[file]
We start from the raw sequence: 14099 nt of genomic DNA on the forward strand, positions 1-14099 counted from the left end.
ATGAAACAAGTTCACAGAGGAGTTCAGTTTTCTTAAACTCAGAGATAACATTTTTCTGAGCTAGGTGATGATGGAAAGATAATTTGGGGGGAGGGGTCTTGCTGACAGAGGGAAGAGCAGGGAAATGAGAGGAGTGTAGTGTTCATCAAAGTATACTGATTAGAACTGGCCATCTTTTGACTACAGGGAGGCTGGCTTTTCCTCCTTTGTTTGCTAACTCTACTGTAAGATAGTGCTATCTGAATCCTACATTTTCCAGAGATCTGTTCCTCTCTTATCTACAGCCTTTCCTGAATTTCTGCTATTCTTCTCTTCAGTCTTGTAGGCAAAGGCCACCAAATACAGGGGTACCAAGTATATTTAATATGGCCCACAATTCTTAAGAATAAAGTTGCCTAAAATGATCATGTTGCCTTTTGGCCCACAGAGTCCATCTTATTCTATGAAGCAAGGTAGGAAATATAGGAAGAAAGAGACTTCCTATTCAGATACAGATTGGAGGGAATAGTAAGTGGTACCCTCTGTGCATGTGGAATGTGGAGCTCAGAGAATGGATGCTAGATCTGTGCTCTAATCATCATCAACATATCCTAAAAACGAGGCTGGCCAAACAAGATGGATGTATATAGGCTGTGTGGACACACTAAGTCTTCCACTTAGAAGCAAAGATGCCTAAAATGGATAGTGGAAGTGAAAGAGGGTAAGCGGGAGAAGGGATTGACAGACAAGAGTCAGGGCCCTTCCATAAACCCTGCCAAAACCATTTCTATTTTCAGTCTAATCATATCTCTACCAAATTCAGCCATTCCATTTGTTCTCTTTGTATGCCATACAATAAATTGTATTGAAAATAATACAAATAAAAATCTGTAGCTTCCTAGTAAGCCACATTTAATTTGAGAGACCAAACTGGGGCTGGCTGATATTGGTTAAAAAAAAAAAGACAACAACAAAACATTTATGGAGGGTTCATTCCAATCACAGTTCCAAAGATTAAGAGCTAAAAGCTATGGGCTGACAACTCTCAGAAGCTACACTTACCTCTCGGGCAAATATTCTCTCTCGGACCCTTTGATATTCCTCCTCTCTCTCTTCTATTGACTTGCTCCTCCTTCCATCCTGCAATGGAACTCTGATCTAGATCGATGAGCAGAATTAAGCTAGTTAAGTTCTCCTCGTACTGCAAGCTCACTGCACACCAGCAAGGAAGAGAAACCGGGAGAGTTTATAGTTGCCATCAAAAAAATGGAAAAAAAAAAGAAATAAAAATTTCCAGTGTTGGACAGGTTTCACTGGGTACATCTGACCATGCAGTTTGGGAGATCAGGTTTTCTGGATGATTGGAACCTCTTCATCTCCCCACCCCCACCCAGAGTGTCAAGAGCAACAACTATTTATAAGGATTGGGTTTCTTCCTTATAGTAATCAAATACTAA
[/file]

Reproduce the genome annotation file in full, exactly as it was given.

We start from the raw sequence: 14099 nt of genomic DNA on the forward strand, positions 1-14099 counted from the left end.
ATGAAACAAGTTCACAGAGGAGTTCAGTTTTCTTAAACTCAGAGATAACATTTTTCTGAGCTAGGTGATGATGGAAAGATAATTTGGGGGGAGGGGTCTTGCTGACAGAGGGAAGAGCAGGGAAATGAGAGGAGTGTAGTGTTCATCAAAGTATACTGATTAGAACTGGCCATCTTTTGACTACAGGGAGGCTGGCTTTTCCTCCTTTGTTTGCTAACTCTACTGTAAGATAGTGCTATCTGAATCCTACATTTTCCAGAGATCTGTTCCTCTCTTATCTACAGCCTTTCCTGAATTTCTGCTATTCTTCTCTTCAGTCTTGTAGGCAAAGGCCACCAAATACAGGGGTACCAAGTATATTTAATATGGCCCACAATTCTTAAGAATAAAGTTGCCTAAAATGATCATGTTGCCTTTTGGCCCACAGAGTCCATCTTATTCTATGAAGCAAGGTAGGAAATATAGGAAGAAAGAGACTTCCTATTCAGATACAGATTGGAGGGAATAGTAAGTGGTACCCTCTGTGCATGTGGAATGTGGAGCTCAGAGAATGGATGCTAGATCTGTGCTCTAATCATCATCAACATATCCTAAAAACGAGGCTGGCCAAACAAGATGGATGTATATAGGCTGTGTGGACACACTAAGTCTTCCACTTAGAAGCAAAGATGCCTAAAATGGATAGTGGAAGTGAAAGAGGGTAAGCGGGAGAAGGGATTGACAGACAAGAGTCAGGGCCCTTCCATAAACCCTGCCAAAACCATTTCTATTTTCAGTCTAATCATATCTCTACCAAATTCAGCCATTCCATTTGTTCTCTTTGTATGCCATACAATAAATTGTATTGAAAATAATACAAATAAAAATCTGTAGCTTCCTAGTAAGCCACATTTAATTTGAGAGACCAAACTGGGGCTGGCTGATATTGGTTAAAAAAAAAAAGACAACAACAAAACATTTATGGAGGGTTCATTCCAATCACAGTTCCAAAGATTAAGAGCTAAAAGCTATGGGCTGACAACTCTCAGAAGCTACACTTACCTCTCGGGCAAATATTCTCTCTCGGACCCTTTGATATTCCTCCTCTCTCTCTTCTATTGACTTGCTCCTCCTTCCATCCTGCAATGGAACTCTGATCTAGATCGATGAGCAGAATTAAGCTAGTTAAGTTCTCCTCGTACTGCAAGCTCACTGCACACCAGCAAGGAAGAGAAACCGGGAGAGTTTATAGTTGCCATCAAAAAAATGGAAAAAAAAAAGAAATAAAAATTTCCAGTGTTGGACAGGTTTCACTGGGTACATCTGACCATGCAGTTTGGGAGATCAGGTTTTCTGGATGATTGGAACCTCTTCATCTCCCCACCCCCACCCAGAGTGTCAAGAGCAACAACTATTTATAAGGATTGGGTTTCTTCCTTATAGTAATCAAATACTAA